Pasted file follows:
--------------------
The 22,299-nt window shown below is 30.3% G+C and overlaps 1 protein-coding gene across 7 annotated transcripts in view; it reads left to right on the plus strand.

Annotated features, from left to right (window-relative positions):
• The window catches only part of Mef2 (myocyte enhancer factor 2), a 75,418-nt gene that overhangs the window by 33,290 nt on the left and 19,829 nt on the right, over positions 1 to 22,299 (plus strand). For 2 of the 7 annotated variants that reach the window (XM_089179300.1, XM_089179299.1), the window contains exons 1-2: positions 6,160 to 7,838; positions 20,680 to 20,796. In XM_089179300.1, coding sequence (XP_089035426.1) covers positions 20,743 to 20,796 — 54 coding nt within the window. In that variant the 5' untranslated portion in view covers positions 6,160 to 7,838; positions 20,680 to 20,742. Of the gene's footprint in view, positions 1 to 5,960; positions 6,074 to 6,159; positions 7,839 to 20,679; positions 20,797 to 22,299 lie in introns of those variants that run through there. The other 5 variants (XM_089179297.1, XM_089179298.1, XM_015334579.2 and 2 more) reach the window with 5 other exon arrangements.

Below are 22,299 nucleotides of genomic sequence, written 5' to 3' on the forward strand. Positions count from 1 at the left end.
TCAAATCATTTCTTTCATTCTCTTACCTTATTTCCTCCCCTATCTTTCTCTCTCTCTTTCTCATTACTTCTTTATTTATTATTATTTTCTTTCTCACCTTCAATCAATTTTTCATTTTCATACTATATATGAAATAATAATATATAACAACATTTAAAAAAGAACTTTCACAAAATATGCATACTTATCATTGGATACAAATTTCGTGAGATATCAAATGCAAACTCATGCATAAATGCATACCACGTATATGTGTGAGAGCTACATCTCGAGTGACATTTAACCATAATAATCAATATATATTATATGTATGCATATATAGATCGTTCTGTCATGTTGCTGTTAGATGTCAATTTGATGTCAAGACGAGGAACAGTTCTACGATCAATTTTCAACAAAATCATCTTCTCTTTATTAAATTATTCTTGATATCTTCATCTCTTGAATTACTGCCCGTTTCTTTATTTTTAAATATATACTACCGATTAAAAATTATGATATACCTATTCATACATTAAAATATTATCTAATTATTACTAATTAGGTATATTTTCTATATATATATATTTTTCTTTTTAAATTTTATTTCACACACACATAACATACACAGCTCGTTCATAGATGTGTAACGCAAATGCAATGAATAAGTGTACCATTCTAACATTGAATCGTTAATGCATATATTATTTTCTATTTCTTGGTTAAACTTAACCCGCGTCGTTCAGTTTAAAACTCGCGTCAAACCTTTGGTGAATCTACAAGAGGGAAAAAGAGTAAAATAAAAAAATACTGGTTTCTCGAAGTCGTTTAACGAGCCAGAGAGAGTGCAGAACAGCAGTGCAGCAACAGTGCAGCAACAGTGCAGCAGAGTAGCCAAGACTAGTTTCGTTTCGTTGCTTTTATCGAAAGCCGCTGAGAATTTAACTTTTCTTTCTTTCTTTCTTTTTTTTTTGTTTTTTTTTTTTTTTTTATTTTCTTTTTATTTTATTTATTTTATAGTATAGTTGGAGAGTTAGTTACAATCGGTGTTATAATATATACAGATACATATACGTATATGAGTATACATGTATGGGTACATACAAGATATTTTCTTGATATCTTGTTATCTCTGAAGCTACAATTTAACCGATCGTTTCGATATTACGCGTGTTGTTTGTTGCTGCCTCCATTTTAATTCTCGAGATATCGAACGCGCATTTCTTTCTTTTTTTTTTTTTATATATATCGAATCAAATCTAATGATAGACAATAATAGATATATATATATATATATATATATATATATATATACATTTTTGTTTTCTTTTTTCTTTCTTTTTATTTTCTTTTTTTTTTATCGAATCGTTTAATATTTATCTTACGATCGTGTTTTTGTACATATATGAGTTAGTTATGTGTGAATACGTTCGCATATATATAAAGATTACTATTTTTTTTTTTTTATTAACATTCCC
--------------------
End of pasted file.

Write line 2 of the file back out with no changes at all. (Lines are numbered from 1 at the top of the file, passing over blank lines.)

Annotated features, from left to right (window-relative positions):